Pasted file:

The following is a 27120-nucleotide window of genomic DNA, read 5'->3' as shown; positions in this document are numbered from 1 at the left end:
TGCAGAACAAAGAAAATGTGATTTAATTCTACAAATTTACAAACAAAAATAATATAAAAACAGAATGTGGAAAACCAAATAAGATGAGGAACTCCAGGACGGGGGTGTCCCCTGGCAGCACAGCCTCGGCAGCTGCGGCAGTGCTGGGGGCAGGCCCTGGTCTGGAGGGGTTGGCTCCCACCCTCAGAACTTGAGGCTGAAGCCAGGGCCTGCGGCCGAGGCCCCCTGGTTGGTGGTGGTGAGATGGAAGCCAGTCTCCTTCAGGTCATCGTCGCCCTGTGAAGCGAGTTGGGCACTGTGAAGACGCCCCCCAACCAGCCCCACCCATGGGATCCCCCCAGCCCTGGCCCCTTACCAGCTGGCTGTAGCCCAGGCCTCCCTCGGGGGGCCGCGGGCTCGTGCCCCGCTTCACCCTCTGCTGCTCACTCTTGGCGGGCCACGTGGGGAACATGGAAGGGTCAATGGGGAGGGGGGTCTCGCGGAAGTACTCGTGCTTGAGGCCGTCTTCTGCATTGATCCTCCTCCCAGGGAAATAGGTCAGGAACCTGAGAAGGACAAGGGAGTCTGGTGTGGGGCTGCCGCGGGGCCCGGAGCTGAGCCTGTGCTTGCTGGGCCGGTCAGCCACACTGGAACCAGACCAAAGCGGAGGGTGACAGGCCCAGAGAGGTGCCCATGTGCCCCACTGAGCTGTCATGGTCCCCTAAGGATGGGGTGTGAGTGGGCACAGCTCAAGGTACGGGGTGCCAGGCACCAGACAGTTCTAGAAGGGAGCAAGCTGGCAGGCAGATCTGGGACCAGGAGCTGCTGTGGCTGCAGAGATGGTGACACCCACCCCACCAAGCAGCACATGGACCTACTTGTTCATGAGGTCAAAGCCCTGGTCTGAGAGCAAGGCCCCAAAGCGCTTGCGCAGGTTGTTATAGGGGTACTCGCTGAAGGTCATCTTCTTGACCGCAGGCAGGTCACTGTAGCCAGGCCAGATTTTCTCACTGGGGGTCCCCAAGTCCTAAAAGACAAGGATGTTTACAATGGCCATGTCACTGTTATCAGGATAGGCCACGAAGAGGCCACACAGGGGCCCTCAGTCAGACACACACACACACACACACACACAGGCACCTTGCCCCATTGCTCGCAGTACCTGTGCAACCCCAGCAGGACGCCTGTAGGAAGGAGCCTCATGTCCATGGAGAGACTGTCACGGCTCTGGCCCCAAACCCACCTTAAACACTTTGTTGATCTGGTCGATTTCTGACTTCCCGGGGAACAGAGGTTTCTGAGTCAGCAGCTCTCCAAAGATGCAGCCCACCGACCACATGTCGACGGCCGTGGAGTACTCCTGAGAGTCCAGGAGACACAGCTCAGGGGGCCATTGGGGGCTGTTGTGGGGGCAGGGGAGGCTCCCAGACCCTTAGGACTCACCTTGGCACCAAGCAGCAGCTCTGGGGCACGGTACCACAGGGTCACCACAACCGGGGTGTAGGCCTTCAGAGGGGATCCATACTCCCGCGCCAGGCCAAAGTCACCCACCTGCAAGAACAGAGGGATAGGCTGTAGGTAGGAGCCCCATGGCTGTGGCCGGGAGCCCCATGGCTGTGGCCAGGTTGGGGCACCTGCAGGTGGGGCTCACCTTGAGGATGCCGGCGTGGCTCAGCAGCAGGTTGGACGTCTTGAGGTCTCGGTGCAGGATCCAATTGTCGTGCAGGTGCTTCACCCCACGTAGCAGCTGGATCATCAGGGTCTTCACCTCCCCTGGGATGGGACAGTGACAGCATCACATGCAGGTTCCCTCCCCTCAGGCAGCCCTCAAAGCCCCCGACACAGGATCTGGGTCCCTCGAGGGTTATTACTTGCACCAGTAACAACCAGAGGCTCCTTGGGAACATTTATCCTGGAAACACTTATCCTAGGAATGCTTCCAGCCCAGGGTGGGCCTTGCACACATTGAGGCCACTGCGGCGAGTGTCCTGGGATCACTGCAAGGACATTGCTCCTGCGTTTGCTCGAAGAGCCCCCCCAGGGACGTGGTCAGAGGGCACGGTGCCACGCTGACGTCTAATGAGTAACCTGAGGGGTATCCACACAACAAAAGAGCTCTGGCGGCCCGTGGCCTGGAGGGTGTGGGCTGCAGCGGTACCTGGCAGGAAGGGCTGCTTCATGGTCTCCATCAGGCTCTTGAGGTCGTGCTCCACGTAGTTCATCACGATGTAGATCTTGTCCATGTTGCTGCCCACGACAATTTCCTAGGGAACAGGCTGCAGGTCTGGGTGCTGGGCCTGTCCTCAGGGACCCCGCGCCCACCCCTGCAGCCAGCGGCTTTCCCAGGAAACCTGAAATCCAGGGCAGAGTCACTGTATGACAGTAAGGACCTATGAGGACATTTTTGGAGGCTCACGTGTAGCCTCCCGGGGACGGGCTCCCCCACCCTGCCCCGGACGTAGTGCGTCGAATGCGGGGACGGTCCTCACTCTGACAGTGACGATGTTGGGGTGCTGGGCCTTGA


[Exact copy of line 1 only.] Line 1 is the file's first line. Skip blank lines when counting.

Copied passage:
The following is a 27120-nucleotide window of genomic DNA, read 5'->3' as shown; positions in this document are numbered from 1 at the left end: